New report on drug law reform: an evidenced based approach

Breaking news in drug law reform:  The Parliament of Victoria, Law Reform, Road and Community Safety Committee has released the Inquiry into Drug Law Reform Report.

After significant community consultation and expert advice, the report’s findings and recommendations propose that future reform be evidenced based and multidisciplinary.  Concepts that are at the heart of therapeutic jurisprudence…

The very first recommendation provides that:

The Victorian Government’s approach to drug policy be based on effective and humane responses that prioritise health and safety outcomes, be in accordance with the United Nations’ drug control conventions, and informed by the following principles:

  • promotion of safe communities – reduce drug‑related crime and increase public safety
  • evidence‑based – empirical and scientific evidence to underpin change
  • supportive and objective approach to people who use drugs and of drug addiction
  • cost‑effective – ensure money spent on drug policy is working to reduce harms
  • responsive – flexible and open to change, new ideas and innovation.

The report then recommends the adoption of a new drug strategy framework that recognises and properly funds each of four pillars:

  • Prevention
  • Law enforcement
  • Treatment
  • Harm reduction

In keeping of a committed to evidence based decision making and the need for a coordinated whole of government approach the third recommendation involves the establishment of a new governance structure including a:

  • Ministerial Council on Drugs Policy – comprising relevant Victorian Ministers responsible for the portfolios of health, mental health, police, education, early childhood education, road safety, corrections, multicultural affairs, and families and children; and
  • Advisory Council on Drugs Policy – comprising experts to advise the Victorian Government on drug‑related issues and research in Victoria.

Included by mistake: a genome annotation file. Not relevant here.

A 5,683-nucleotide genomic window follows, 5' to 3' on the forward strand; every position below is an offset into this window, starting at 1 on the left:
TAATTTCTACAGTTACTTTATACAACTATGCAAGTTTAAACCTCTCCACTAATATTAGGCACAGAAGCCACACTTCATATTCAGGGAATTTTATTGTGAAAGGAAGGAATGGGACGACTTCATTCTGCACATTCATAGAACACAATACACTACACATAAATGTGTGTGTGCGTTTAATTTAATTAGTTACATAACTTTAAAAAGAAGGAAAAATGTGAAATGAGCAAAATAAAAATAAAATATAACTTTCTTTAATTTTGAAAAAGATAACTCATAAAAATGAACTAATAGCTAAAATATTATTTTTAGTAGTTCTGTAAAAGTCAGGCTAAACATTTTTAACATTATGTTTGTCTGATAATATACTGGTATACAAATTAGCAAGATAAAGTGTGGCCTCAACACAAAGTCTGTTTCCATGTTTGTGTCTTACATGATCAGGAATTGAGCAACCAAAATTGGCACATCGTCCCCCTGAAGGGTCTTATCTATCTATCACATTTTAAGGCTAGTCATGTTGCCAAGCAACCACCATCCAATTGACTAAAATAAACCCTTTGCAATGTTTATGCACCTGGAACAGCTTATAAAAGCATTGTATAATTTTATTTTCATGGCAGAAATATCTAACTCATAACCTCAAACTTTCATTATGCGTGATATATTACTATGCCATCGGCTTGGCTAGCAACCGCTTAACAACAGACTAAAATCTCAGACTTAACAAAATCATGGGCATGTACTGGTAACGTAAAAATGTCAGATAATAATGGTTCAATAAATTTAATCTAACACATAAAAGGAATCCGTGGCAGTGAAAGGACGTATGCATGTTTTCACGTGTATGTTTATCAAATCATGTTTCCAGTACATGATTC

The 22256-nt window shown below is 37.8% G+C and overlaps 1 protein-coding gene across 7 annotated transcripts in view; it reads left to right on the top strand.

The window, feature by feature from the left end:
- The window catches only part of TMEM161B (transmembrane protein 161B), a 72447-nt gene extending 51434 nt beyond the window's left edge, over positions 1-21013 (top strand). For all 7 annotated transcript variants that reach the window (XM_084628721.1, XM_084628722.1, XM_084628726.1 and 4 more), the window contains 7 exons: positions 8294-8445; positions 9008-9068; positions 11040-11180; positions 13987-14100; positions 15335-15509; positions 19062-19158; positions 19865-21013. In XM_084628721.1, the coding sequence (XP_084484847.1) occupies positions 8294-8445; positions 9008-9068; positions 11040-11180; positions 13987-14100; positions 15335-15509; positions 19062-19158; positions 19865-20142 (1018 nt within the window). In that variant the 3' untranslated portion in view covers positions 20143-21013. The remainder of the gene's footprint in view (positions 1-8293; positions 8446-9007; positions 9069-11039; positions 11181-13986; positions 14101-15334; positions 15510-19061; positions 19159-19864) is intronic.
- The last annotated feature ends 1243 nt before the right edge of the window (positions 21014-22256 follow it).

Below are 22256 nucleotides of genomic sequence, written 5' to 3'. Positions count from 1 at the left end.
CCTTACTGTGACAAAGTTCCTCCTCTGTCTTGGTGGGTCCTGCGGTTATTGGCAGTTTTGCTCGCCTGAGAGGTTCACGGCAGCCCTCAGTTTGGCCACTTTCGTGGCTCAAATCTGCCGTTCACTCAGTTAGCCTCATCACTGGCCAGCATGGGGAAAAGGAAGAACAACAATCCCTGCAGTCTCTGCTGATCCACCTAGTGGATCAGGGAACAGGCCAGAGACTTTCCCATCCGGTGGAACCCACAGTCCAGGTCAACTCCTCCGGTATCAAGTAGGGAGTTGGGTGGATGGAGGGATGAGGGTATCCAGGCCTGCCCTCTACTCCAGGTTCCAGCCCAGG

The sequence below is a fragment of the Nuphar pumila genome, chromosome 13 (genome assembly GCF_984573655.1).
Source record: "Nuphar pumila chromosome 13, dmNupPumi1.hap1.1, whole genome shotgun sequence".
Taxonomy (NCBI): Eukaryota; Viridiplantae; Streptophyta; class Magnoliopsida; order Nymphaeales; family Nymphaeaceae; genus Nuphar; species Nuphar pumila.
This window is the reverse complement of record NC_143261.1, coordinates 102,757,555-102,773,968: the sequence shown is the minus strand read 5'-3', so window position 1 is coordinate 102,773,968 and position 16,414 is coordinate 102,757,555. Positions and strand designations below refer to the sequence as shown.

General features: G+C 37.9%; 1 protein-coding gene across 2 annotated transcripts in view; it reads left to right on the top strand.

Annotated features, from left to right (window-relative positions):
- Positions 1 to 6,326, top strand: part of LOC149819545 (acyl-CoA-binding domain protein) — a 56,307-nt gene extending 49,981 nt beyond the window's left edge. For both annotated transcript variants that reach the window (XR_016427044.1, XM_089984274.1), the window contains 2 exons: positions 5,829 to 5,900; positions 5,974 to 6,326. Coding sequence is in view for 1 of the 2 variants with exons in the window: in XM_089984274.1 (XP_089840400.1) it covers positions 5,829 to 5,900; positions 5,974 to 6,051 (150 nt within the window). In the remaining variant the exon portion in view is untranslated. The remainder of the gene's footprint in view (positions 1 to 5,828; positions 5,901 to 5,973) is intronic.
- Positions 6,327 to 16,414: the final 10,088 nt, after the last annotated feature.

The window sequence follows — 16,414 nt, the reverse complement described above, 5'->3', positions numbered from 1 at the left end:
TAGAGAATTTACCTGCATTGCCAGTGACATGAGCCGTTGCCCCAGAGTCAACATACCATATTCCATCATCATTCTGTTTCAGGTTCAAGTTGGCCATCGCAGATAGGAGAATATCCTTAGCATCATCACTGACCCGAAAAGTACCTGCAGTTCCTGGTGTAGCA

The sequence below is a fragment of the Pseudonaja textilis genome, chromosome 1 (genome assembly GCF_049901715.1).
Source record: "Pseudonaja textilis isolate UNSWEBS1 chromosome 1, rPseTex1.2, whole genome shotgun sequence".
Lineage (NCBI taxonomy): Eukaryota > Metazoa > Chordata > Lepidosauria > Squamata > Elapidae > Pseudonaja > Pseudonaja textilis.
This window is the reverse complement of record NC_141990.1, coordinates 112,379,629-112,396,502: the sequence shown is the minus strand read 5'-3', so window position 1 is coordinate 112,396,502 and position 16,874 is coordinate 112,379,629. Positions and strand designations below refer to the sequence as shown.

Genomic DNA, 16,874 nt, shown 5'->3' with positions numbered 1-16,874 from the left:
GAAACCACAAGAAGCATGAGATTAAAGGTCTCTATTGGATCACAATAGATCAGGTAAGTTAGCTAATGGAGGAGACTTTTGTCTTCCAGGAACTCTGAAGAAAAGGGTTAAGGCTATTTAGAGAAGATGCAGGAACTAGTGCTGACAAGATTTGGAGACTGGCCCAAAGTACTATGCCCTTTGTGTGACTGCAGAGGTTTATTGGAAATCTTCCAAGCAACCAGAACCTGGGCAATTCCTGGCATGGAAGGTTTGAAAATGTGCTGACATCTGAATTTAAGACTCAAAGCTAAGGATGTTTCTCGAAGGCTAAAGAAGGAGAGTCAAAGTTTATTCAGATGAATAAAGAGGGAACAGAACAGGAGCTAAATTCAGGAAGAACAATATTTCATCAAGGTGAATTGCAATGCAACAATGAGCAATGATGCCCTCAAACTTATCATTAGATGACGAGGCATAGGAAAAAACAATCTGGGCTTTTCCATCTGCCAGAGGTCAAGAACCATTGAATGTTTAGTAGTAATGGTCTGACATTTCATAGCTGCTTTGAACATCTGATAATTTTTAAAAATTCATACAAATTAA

And importantly the report recommends the expansion of approaches that have already been shown to work:

And recommendation to explore new approaches in Victoria that have shown promise elsewhere including HOPE Probation and secure therapeutic interventions for young people.

In terms of law reform the report recommends that:

“Victorian Government, while maintaining all current drug offences in law, treat the offences of personal use and possession for all illicit substances as a health issue rather than a criminal justice issue. This approach will ensure appropriate pathways are in place for the referral of people to health and treatment services in a timely manner where required. Mechanisms to achieve this should include:

  • exploring alternative models for the treatment of these offences, such as the Portuguese model of reform
  • removing the discretion involved with current Victoria Police drug diversion processes by codifying them Inquiry into drug law reform reviewing all threshold amounts for drug quantities in order to appropriately distinguish between drug traffickers and people who possess illicit substances for personal use only
  • conducting education and awareness programs to communicate with the public about the need to treat drug use as a health issue.”

View the full report and handy summary report here.

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